The practice is very dominant in the Northern part of Ghana, where very poor families give their children out in exchange for money. It remains a challenge in Ghana.

Over the years, government and development partners have made various commitments and efforts to curb the phenomenon of child marriage. UNICEF and partners are also working together to develop methods of intervention to reduce the prevalence of child marriage.

Widowhood rites

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These are rites widows or widowers go through in some Ghanaian communities upon the death of the spouse as part of the process of ritually separating him or her from the partner. In Ghana, it is practiced mostly on widows (women). The practice which has been described as one of the most dehumanizing, uncivilized and negative cultural practices is still rife.

Though Article 26, subsection 2 of the 1992 Constitution stipulates: ‘All cultural practices which dehumanize or are injurious to the physical and mental wellbeing of a person are prohibited,’ people still hold on to it.

The widows are tortured, stripped naked, their hairs shaved, and they are forced to drink concoctions prepared with leaves, hairs, and fingernails of their late husbands.

In some extreme cases, the windows are made to sleep with the corpse for three or more days, most of the women and their children are also denied food and shelter. Women who undergo such rites are subjected to mental, physical, and emotional torture, accused of killing their husbands.

Witch slavery

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For decades, Ghanaian women have been banished to live in segregated camps on suspicion of witchcraft. Women in Ghana suspected of being witches are banished from their communities and forced to live together in witch camps.

There are four established witch camps in the northern part of Ghana namely Gambaga witches camp; located in the East Mamprusi District, Kpatinga witches camp; located in Yendi Municipal, Kukuo witches camp located in Nanumba South and Ngani witches camp located in the Eastern part of Yendi (John P. Kirby, 2009).

These witches’ camps are established as traditional shrines. They are truly intended to be sanctuaries and not prisons and are holding tanks of accused persons waiting to be saved for society. Most of the women are coerced to confess under compelling and dehumanizing circumstances. In some instances, they are made to drink concoctions prepared by the witch doctors.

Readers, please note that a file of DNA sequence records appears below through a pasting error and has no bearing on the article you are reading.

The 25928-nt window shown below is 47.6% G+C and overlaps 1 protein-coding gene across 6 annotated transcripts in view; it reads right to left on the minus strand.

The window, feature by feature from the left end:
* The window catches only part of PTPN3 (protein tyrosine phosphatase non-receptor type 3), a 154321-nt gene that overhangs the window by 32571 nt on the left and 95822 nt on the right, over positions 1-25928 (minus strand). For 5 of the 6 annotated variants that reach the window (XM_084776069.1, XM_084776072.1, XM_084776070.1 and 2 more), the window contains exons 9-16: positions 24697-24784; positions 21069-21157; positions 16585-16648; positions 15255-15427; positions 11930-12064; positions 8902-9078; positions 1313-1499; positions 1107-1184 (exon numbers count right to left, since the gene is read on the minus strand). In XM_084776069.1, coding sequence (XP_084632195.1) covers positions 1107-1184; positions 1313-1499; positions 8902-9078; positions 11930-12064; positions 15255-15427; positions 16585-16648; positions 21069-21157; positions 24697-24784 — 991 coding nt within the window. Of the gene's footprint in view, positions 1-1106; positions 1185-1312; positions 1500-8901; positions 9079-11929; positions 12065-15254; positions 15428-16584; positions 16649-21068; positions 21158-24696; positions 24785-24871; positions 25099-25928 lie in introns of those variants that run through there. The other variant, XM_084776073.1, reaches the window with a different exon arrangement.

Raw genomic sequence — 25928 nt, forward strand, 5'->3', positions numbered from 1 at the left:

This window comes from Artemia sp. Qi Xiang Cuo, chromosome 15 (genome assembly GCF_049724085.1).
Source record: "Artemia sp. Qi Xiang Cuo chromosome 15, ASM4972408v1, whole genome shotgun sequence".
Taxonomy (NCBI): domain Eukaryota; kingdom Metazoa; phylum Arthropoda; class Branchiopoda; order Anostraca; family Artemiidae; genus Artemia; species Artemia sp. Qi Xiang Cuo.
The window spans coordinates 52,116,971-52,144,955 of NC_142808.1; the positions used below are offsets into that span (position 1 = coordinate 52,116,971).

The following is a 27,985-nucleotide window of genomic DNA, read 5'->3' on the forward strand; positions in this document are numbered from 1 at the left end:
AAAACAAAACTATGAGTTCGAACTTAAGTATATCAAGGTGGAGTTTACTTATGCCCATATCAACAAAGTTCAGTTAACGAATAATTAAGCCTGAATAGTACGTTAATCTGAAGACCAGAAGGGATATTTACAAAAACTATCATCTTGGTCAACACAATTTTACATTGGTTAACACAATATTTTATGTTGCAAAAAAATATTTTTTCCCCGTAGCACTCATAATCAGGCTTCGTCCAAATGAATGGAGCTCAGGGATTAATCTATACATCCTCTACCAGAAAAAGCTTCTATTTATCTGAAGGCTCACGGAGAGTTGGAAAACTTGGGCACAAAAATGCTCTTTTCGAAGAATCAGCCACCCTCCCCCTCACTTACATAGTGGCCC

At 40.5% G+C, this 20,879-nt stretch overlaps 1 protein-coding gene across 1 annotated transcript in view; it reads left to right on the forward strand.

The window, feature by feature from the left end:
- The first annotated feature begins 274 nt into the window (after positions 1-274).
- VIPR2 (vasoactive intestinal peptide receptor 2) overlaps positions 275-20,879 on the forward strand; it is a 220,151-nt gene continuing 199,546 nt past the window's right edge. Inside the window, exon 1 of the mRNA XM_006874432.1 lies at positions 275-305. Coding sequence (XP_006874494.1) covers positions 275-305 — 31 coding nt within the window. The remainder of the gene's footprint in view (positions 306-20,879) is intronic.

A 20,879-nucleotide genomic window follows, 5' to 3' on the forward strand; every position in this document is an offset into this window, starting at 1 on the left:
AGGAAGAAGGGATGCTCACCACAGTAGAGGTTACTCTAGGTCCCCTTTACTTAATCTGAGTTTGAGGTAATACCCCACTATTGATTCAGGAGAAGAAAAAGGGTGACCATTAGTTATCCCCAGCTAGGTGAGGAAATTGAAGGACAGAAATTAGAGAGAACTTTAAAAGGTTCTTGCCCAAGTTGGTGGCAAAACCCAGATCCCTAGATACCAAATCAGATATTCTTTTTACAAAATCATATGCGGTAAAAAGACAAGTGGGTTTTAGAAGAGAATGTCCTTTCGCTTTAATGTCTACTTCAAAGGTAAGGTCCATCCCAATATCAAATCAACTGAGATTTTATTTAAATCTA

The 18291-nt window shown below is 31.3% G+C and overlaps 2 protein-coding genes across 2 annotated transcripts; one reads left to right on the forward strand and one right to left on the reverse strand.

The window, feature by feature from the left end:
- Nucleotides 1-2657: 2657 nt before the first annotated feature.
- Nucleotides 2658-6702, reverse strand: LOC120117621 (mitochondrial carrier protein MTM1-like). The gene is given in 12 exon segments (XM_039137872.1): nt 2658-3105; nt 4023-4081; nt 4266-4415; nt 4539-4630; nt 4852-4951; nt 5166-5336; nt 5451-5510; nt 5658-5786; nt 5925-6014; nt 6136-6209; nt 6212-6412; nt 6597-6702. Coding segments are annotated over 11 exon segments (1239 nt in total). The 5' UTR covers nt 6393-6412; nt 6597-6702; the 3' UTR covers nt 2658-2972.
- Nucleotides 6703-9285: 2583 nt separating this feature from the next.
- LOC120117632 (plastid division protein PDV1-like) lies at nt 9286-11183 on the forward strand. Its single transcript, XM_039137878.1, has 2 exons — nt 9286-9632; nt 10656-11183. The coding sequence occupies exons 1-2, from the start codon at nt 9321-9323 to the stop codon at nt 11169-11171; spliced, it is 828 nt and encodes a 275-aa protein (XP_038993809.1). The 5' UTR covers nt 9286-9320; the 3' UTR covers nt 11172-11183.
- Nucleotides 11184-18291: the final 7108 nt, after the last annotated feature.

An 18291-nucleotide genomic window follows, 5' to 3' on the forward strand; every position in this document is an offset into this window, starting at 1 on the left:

The camps are said to have come into existence more than 100 years ago when village chiefs decided to establish isolated safe areas for the women. They are run by ‘tindanas’, leaders capable of cleansing an accused woman so that not only is the community protected from any witchcraft but the woman herself is safe from vigilantes.

Today, they are still run by local chefs, and accommodate up to 1,000 women in spartan huts with no electricity or running water, and roofs that leak. (BBC)

Killing of spirit children

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The act of killing babies who were born with disabilities was until recently widely practiced in some parts of northern Ghana.

These children were labeled as “spirit children” with the belief that they brought bad luck. They were killed to “save the lives of their parents and family”. (face2faceafrica.com) These children were basically taken to medicine men who would give them a poisonous potion and lock them in a room. The belief is that if you die from the potion, it means you are indeed a spirit.

The children are then buried in an isolated place far away from the village. Though still ongoing in some communities today, some human rights advocates and non-governmental organizations are speaking against the practice and condemning it.